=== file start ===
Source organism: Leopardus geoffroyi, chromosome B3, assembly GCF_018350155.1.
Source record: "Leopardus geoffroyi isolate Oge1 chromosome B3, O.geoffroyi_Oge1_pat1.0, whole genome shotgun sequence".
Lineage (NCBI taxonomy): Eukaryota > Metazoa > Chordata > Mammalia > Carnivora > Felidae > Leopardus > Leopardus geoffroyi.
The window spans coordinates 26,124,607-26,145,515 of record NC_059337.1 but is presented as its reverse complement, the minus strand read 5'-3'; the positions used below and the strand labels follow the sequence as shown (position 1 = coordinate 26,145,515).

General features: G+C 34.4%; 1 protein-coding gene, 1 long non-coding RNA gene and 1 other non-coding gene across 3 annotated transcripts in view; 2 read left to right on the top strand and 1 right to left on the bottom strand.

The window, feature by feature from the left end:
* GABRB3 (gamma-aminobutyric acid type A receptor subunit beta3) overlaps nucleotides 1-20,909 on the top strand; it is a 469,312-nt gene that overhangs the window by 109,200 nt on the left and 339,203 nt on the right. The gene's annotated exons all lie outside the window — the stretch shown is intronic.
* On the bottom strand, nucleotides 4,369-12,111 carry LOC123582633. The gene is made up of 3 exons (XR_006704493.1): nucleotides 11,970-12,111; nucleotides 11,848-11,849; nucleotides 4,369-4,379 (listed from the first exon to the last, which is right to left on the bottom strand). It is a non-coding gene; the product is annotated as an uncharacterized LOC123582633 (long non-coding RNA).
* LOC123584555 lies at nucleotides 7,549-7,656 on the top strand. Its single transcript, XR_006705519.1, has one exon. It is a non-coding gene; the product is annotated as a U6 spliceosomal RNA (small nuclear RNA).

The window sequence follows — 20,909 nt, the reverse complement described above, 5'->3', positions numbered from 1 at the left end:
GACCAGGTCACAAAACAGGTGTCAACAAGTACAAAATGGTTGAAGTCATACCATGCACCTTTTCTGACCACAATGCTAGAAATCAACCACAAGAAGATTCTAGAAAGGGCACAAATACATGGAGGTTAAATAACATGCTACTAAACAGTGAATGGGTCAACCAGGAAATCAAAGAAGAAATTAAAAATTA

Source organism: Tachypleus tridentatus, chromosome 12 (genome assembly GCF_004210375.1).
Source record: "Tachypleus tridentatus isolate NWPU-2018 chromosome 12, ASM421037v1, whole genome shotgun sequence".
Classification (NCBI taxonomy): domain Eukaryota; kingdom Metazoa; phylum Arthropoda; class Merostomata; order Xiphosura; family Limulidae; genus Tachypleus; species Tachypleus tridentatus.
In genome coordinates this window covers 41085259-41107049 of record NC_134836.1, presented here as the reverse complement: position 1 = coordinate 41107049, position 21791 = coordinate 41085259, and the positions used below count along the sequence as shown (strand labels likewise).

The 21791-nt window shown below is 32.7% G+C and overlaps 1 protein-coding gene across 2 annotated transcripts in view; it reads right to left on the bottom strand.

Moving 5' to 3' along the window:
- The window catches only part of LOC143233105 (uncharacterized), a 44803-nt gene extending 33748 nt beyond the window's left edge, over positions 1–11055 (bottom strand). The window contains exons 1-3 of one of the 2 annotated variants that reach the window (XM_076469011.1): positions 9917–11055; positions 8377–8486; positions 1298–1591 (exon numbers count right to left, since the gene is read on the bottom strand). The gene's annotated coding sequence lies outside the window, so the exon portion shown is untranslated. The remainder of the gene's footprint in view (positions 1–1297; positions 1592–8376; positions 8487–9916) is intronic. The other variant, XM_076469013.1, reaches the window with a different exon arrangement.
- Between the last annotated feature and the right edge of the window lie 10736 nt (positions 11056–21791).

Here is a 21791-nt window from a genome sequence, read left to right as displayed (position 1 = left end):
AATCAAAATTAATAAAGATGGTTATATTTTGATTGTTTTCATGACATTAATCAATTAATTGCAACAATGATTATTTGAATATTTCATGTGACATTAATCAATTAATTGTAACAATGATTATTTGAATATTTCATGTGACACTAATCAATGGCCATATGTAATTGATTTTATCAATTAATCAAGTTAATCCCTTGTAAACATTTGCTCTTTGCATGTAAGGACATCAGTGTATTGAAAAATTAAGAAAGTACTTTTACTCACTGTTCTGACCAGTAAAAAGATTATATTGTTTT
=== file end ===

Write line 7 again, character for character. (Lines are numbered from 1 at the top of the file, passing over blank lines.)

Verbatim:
* GABRB3 (gamma-aminobutyric acid type A receptor subunit beta3) overlaps nucleotides 1-20,909 on the top strand; it is a 469,312-nt gene that overhangs the window by 109,200 nt on the left and 339,203 nt on the right. The gene's annotated exons all lie outside the window — the stretch shown is intronic.